Dr. Moore has written or co-authored over 100 publications covering a broad range of public health issues. He is a Fellow of the American College of Epidemiology. Dr. Moore serves on the Board of Trustees for Friends of the University of Stellenbosch Foundation. He is a life-member of Delta Omega, the honorary society in public health at the Johns Hopkins University. Dr. Moore and his wife have established a scholarship in their names for Ph.D. candidates in Epidemiology at the Johns Hopkins University.
Dr. Moore served on the Fogarty International Center Advisory Board of Directors, NIH, appointed by the U.S. Secretary of Health and Human Services. Dr. Moore served as an Adjunct Professor of Epidemiology, Medical University of Southern Africa, Pretoria, South Africa. He served on the Alumni Board of Directors, School of Public Health, University of Michigan. Dr. Moore served on the Dean's Alumni Council, Bloomberg School of Public Health, Johns Hopkins University. He served as an Affiliate Associate Professor of Environmental Health for the University of Washington, Seattle. He served on the Board of Directors for the Africa Center for Health and Human Security, George Washington University. Dr. Moore served as an Adjunct Professor of Epidemiology, University of Hanoi, Vietnam. He served as a Visiting Professor, International Postgraduate School, European Center for Peace and Development, United Nations University for Peace. Dr. Moore served as Counterpart Investigator within the Clinic of Gynecology and Obstetrics, Faculty of Medicine, University of Belgrade, Serbia.
Dr. Moore holds a First Degree Black Belt in karate and is very active in the community. He served on the Board of Directors and the Executive Committee for what is now the MedStar Montgomery Medical Center in Olney, Maryland. Dr. Moore served on the Board of Directors and as President for the Friends of the National Zoo (FONZ) in Washington, DC. Dr. Moore served as a Commissioner for the Maryland Health Care Commission, appointed by the Governor. He has been designated by the Governor of the Commonwealth of Virginia as a Virginia Hero. Dr. Moore served as Chair of the Washington Suburban Sanitary Commission which has a $1.5 billion dollar annual budget.
Dr. Moore is the Founder and President of PH RockWood Corporation which is focused on the prevention, treatment and control of infectious diseases worldwide. He is a Senior Fellow of the Potomac Institute for Policy Studies. Dr. Moore is Chair of the Board of Advisors for Immunomic Therapeutics Incorporated, a DNA vaccine company. He serves on the Scientific Advisory Board of Cera Products Incorporated which produces rice-based oral rehydration therapies. Dr. Moore serves on the Scientific Advisory Board of HemoBioTech Incorporated, a publicly traded company developing a novel safe substitute for human blood. He serves on the Scientific Advisory Board for Telcare LLC which is focused on the clinical management of diabetes. Dr. Moore serves on the Scientific Advisory Board of ImQuest Life Sciences which is focused on early stage anti-infective and anti-cancer drugs, and vaccine development services. He serves as Chief Scientific Director for MusclePharm Corporation, a publicly traded therapeutic nutritional supplement company. He serves on the Scientific Advisory Board of VectraCor Incorporated, which has a patent for monitoring and detecting a "heart attack". Dr. Moore serves as Chairman of the Board of Directors of ImmunoClin; a London based Biotechnology Company with therapeutic candidates for HIV and other infectious diseases, and diagnostics for cardiovascular disease and Alzheimer's disease risk. Dr. Moore serves on the Board of Directors for Biodefense Gamma LLC which specializes in purified gamma globulin therapy for a number of infectious diseases. He serves on the Scientific Advisory Board for Cannabis Science Incorporated, a publicly traded company which is at the forefront of phytocannabinoid-based treatments for HIV and certain skin cancers.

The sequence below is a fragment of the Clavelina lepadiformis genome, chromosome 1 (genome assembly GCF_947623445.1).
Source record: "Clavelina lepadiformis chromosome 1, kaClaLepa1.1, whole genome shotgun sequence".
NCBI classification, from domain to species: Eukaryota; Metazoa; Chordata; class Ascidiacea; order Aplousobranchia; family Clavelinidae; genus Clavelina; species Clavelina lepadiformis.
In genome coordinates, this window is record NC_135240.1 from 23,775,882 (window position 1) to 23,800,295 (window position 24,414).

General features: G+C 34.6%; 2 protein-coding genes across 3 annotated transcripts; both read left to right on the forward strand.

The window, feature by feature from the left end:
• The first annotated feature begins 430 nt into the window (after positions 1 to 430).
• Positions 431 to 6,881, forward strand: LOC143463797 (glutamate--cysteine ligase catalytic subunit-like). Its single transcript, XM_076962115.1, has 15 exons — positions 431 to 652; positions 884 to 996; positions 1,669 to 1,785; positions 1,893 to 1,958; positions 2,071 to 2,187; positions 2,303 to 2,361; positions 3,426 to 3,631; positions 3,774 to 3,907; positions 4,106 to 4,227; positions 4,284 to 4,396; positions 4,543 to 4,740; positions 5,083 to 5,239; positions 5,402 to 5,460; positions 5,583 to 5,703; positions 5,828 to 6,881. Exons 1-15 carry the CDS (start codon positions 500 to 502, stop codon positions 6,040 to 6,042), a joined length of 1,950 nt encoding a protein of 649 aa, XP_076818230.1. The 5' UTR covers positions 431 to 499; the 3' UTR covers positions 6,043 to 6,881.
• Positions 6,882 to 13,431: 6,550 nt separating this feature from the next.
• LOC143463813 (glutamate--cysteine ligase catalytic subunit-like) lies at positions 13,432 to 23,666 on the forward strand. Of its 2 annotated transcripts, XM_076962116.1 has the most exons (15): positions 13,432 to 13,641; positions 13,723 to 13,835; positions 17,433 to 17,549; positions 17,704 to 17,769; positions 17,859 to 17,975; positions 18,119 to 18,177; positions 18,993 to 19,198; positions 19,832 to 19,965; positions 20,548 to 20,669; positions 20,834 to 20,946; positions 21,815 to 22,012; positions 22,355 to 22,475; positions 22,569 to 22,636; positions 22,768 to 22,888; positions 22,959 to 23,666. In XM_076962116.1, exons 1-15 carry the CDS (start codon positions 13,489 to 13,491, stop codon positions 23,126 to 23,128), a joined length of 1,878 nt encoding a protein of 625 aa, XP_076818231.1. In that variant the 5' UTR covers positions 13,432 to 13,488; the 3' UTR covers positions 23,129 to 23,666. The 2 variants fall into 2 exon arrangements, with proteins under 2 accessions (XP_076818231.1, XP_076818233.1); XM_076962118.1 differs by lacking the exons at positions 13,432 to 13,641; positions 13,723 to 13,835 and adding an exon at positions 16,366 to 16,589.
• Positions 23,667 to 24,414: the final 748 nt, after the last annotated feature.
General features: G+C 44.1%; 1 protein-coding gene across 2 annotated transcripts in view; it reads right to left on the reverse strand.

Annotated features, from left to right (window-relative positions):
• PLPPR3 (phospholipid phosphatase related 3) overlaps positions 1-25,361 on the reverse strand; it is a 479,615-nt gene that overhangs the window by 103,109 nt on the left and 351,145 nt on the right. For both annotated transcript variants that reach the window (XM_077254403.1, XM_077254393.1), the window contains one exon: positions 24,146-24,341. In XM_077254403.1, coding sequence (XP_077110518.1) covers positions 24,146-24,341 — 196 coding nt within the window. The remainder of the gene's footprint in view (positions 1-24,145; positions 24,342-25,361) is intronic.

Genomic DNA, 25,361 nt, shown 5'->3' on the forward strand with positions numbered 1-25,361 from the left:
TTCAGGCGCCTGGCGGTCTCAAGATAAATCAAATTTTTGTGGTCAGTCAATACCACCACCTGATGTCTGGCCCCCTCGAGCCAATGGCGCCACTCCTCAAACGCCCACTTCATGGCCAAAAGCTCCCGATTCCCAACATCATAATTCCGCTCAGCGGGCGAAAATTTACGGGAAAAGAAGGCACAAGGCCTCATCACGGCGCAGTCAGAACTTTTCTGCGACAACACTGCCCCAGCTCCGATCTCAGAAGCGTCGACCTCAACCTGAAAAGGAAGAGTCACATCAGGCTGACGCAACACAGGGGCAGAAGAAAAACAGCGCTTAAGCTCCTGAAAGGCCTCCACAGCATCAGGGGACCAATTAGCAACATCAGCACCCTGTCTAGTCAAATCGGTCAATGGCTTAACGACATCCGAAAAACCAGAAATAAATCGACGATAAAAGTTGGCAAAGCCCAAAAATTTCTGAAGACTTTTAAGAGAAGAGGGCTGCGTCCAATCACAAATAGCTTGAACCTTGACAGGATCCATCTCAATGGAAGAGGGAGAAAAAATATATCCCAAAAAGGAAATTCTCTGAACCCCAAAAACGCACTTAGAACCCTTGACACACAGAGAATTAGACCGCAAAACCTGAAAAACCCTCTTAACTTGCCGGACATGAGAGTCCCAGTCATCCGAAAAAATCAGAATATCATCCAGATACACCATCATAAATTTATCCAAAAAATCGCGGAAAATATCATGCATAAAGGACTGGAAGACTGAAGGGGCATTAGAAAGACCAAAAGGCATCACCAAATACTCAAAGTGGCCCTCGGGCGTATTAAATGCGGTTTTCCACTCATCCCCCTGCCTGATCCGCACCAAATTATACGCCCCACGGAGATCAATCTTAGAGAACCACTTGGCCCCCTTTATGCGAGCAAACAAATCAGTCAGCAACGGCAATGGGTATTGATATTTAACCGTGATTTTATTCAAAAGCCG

Dr. Moore serves on the Board of Directors for the Safe Blood for China Foundation. He serves on the Board of Directors for the Greater Silver Spring (Maryland) Chamber of Commerce. Dr. Moore serves on the Board of Directors for Constituency for Africa. He is a Senior Advisor to PeerSat Corporation.
Harold Smith is a tenured professor of biochemistry and biophysics at the University of Rochester, School of Medicine and Dentistry. Dr. Smith's primary function at the University is basic research and in this context he is fully engaged in biomedical laboratory research as well as training postdocs, graduate and undergraduate students.